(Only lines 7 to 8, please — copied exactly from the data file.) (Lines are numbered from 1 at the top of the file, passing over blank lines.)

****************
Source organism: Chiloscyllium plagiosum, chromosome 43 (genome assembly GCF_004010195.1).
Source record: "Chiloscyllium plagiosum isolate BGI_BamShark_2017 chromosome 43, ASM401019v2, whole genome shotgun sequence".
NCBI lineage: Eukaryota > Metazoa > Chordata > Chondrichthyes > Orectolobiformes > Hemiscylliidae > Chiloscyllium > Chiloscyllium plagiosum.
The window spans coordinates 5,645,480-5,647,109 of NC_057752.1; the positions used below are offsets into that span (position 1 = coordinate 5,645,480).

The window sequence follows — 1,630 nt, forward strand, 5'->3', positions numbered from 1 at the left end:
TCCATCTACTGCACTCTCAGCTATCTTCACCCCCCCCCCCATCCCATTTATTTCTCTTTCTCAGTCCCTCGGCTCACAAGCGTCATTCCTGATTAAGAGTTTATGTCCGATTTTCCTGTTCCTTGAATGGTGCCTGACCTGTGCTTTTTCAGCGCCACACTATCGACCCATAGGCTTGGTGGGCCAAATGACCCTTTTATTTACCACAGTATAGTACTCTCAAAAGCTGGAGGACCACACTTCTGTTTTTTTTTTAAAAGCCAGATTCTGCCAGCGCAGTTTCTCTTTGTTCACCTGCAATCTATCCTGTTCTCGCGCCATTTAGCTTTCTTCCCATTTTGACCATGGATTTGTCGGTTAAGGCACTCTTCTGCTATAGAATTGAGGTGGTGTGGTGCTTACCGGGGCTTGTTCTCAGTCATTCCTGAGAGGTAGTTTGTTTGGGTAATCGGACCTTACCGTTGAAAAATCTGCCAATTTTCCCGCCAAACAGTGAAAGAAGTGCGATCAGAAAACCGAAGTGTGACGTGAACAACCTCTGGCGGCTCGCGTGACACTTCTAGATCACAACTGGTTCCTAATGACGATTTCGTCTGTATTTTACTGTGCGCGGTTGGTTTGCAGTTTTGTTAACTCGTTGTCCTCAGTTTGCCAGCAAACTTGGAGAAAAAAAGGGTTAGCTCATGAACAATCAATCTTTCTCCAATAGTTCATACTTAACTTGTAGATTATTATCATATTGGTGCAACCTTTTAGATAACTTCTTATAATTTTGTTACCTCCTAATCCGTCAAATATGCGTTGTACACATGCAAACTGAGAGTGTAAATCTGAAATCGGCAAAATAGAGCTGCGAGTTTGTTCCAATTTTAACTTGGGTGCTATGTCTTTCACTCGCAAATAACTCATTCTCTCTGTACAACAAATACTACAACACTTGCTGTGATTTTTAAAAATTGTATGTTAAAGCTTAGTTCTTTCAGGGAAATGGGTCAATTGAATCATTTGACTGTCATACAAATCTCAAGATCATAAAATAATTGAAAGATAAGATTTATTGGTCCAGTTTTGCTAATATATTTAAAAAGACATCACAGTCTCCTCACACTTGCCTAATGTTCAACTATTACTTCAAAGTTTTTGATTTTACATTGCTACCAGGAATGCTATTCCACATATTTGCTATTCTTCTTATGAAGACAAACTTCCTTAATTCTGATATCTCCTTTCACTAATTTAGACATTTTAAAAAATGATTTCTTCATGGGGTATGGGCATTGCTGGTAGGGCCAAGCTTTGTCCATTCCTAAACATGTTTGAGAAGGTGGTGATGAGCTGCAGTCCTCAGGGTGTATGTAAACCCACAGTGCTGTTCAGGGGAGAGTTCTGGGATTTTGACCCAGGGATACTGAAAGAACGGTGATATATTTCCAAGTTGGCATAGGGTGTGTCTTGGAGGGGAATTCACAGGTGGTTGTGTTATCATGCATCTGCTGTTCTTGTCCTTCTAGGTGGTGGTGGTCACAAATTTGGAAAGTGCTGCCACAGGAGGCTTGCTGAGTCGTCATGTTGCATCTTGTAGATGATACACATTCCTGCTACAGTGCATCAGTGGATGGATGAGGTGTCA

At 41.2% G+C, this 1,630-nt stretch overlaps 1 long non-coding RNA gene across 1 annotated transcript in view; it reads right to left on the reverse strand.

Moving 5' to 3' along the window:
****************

At 41.2% G+C, this 1,630-nt stretch overlaps 1 long non-coding RNA gene across 1 annotated transcript in view; it reads right to left on the reverse strand.

Moving 5' to 3' along the window: